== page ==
Oxford, United Kingdom: I interviewed four of the British detainees freed from Guantanamo in March 2004 for the British newspaper The Observer, and later published longer accounts in my book Guantanamo: The War on Human Rights (The New Press, $21.95). They described exactly the abuse now reported by Mr Saar, but in 2004 two things happened: The Pentagon firmly denied their accounts, and the U.S. media resolutely virtually ignored them. Should we not, on several grounds, find this disturbing?

Viveca Novak: We are living in interesting times. The whole paradigm shift since 9/11 regarding our treatment of suspects is remarkable, but for the most part the American public seems to find it acceptable. As for the Pentagon's statements, since writing this book I no longer know what to believe when I hear a detainee's claims of abuse. Used to be that I took in these complaints with a good deal of skepticism. Now I have an open mind, much more so than before.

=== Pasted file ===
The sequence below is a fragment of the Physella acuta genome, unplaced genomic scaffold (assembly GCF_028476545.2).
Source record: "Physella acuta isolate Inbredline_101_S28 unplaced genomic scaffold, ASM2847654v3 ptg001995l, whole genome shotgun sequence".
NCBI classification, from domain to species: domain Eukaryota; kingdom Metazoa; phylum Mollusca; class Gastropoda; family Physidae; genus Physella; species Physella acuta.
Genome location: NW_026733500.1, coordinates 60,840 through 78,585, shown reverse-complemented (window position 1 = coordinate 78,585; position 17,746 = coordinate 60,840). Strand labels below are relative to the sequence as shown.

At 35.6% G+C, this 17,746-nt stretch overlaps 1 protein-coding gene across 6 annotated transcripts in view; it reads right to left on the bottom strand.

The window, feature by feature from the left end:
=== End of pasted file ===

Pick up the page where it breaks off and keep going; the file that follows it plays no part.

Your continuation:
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Fort Collins, Colo.: Hello,

I've heard that there are some children of detainees in Cuba. If a parent is detained, what happens to the child? What if the child is an infant?

Viveca Novak: There were no children of detainees at Guantanamo that we are aware of. Many of the detainees have children back home, of course. And there were several detainees who were as young as 13 years old. They were housed in a separate, less prison-like facility called Camp Iguana, where they received lessons, could watch selected movies, and had a yard in which to kick a soccer ball around. But any detainee who was at least 16 years of age was housed with the general population.

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Lyme, Conn..: Did anyone in the military or government ever say anything to the affect of: if we treat people like this, I certainly hope an enemy never treats our captured soldiers like this? Isn't one point of showing restraint to our prisoners is to set an example to the rest of the world how we, especially that of a government seeking to show others how good democracy is, expect all people to be treated?

Viveca Novak: You're correct -- that is what the Geneva Conventions are all about. The primary reason to be part of them, in the view of many, is to ensure that our soldiers are humanely treated if and when they are taken prisoner.